AT&T really, really wants a piece of the San Francisco Internet and cable television market. And San Francisco wants AT&T — the Board of Supervisors in July approved a plan for the telecom giant to install up to 726 utility cabinets on public right of way, the infrastructure necessary to offer to all SF neighborhoods a corporate competitor to Comcast.
But just how badly AT&T — and the San Francisco City Attorney, whose bills the taxpayer foots — want a piece of the SFC will be put to a test in a courtroom, after a group of open space advocates convinced a judge to halt AT&T’s construction until a trial begins sometime next year.
San Francisco Beautiful has for years thwarted AT&T’s scheme to build the utility boxes on public right of way, a plan the company has pursued since 2006. San Francisco Beautiful’s opposition first led AT&T to build the U-Verse utility boxes elsewhere in the country and in California before returning to San Francisco to try again. Then, the group’s opposition convinced AT&T to significantly scale down the utility boxes in size, from huge man-sized cabinets to the current four-feet-tall, four-feet-wide and two-feet-deep model.
San Francisco Beautiful argued that the utility boxes should be built on private property and not the public right of way. Plenty other utility cabinets exist on public right of way, AT&T argued, and to force the company to rent or purchase private property to build its infrastructure would have been an unfair extra burden.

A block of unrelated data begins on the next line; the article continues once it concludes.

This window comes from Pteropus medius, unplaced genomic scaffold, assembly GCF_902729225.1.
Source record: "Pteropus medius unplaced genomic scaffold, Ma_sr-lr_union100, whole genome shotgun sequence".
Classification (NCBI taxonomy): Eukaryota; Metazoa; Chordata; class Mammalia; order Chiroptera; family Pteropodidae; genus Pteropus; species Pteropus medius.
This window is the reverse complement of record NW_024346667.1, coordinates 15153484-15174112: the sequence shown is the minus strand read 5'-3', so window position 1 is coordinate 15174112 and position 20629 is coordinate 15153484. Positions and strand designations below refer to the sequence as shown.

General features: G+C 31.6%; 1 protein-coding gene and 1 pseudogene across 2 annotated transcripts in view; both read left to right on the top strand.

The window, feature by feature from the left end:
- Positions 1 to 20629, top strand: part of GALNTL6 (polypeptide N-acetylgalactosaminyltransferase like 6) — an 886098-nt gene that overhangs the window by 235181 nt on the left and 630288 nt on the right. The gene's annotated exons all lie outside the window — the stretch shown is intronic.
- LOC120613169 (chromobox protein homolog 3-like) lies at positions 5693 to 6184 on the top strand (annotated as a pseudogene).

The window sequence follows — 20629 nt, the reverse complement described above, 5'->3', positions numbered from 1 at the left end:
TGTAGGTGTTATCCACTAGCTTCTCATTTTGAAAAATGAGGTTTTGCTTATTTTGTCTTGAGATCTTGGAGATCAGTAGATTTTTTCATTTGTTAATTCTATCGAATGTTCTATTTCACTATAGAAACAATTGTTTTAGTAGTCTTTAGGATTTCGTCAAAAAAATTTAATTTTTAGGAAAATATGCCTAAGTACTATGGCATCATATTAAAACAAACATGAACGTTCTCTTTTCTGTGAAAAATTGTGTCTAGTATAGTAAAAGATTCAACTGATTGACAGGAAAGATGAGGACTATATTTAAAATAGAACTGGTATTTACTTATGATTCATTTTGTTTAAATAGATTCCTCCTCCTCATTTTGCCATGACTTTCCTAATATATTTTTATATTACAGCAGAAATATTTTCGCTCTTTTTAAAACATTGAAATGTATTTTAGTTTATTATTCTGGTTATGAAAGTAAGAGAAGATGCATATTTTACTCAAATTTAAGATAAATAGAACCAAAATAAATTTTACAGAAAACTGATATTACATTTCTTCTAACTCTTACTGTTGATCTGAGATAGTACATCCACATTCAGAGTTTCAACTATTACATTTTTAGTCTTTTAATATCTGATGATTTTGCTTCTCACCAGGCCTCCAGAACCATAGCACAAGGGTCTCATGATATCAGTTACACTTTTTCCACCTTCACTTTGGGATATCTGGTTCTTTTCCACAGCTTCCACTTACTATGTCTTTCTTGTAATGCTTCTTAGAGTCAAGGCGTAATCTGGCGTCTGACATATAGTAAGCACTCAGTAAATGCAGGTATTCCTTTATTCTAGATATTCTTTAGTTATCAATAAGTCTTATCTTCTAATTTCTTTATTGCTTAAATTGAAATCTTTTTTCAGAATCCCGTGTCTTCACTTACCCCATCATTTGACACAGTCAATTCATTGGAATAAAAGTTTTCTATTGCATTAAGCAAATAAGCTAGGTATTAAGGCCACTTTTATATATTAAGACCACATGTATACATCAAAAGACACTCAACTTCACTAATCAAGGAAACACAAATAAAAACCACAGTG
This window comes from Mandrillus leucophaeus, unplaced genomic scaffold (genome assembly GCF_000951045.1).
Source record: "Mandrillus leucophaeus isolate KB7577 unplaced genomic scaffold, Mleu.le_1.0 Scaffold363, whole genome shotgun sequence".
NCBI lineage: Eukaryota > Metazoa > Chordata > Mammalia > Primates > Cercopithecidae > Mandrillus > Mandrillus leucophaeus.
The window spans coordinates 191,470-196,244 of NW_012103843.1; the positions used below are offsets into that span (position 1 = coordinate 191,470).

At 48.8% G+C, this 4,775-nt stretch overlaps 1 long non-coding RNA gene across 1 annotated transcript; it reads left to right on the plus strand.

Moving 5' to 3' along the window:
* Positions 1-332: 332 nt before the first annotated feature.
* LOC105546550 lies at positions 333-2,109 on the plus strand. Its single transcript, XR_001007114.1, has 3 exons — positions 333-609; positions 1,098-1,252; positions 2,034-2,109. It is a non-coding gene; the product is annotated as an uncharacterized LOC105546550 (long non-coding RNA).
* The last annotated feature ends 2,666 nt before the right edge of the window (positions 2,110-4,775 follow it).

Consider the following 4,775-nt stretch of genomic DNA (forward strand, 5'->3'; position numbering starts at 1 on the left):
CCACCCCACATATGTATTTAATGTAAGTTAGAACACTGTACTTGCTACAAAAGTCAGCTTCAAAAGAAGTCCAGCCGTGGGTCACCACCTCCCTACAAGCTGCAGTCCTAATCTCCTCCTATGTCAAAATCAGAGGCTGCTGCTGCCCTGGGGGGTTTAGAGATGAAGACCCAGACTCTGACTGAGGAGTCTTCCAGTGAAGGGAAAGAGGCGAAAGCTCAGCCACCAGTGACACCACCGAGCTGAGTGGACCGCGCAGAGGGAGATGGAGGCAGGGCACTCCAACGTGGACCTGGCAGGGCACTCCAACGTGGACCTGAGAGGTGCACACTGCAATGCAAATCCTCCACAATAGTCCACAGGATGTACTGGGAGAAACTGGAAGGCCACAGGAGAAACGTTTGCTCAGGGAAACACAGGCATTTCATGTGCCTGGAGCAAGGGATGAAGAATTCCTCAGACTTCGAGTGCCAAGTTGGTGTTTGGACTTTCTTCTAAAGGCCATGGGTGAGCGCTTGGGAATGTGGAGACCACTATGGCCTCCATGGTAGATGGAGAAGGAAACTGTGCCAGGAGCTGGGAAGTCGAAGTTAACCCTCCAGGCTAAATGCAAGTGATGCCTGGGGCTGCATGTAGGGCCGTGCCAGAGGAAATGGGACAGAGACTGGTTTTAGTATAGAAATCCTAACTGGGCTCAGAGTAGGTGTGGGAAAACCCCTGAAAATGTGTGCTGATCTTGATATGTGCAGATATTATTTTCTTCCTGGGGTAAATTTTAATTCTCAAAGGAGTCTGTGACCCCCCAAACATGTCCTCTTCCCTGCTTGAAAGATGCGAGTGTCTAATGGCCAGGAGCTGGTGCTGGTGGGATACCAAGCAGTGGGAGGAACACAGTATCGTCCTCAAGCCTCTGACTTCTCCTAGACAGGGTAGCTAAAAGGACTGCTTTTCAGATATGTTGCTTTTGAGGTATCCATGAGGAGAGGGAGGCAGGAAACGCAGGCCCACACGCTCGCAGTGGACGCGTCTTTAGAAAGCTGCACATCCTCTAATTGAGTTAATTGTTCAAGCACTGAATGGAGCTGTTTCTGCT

This summer, San Francisco Beautiful tried — but failed — to convince the Board of Supervisors to force AT&T to conduct a full environmental impact review before building the utility cabinets; the EIR process is both lengthy and costly and has felled many a development project in California. The Board voted 6-5 to approve AT&T’s plans to go ahead with the construction sans EIR.
In August, the group, joined by San Francisco Tomorrow, the Dogpatch Neighborhood Association, the Potrero Boosters Neighborhood Association and the Duboce Triangle Neighborhood Association sued — and last week, San Francisco Superior Court Judge Harold Kahn sided with San Francisco Beautiful.
“There is a fair argument that the cumulative effect of the AT&T utility boxes, considered alone or in conjunction with the many pieces of “street furniture” in San Francisco is significant,” Kahn wrote in his one-page ruling (you can see it here), adding that “there is a reasonable possibility that the AT&T utility boxes will have a significant impact on the environment.”
AT&T had pulled permits for about 100 utility cabinets prior to the judge’s order. One — at La Playa near Fulton Street in the Outer Richmond — had been completed, and construction was scheduled to begin soon on another dozen.
In a statement, Marc Blakeman, an AT&T regional vice president, said that the company “believes it ultimately will prevail in the litigation.”
“Residents across the City, as well as the San Francisco Board of Supervisors, have voiced support for competition and choice when it comes to TV, high speed internet and digital phone service,” Blakeman said in an email.
Named also as a defendants is the City and County of San Francisco. So, dear readers, if your own Internet and television didn’t cost enough, take heart: your tax dollars are already at work for AT&T’s behalf.